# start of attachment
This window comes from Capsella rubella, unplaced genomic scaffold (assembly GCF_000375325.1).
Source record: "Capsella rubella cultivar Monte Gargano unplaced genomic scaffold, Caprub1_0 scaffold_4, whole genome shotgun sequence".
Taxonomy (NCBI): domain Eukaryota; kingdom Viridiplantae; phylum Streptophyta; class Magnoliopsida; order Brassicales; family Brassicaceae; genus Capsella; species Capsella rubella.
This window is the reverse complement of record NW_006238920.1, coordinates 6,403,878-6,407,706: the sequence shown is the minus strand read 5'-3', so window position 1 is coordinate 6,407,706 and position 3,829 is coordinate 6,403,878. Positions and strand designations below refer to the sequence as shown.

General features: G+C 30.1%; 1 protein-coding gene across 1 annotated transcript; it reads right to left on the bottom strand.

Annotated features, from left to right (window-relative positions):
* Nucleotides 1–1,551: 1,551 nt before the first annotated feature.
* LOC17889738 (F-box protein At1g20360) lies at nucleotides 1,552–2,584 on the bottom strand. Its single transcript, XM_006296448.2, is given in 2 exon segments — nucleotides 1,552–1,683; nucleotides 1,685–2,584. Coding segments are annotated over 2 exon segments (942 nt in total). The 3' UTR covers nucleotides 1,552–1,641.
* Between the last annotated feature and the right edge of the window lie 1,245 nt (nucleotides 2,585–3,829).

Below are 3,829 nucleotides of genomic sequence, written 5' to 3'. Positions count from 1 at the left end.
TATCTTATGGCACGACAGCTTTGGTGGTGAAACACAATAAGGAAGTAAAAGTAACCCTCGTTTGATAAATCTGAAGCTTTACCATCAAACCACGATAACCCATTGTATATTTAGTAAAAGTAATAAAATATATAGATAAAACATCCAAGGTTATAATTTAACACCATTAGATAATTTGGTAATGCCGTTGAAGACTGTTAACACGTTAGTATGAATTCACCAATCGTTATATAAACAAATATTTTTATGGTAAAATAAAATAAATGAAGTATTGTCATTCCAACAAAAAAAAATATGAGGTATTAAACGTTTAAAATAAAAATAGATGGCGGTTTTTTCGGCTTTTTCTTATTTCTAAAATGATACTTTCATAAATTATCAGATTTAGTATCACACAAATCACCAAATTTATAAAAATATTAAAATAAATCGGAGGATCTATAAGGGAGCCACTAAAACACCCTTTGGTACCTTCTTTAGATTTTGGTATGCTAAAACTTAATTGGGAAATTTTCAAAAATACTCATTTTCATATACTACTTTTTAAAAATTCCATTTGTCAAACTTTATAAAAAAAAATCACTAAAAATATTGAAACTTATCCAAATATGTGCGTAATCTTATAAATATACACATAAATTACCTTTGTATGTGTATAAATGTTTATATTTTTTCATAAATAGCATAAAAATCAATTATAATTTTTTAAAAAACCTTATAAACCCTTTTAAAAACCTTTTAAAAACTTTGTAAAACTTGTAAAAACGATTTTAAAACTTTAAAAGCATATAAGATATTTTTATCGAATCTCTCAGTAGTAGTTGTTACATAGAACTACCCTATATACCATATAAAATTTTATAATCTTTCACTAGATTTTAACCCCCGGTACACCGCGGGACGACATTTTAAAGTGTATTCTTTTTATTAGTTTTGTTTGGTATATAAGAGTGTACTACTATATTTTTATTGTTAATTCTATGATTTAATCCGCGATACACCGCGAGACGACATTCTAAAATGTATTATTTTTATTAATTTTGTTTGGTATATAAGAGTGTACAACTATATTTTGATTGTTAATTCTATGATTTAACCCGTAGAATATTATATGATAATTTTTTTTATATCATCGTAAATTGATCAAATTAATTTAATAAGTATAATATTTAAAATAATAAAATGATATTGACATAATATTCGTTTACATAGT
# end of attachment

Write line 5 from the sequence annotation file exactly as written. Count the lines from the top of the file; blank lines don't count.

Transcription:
General features: G+C 30.1%; 1 protein-coding gene across 1 annotated transcript; it reads right to left on the bottom strand.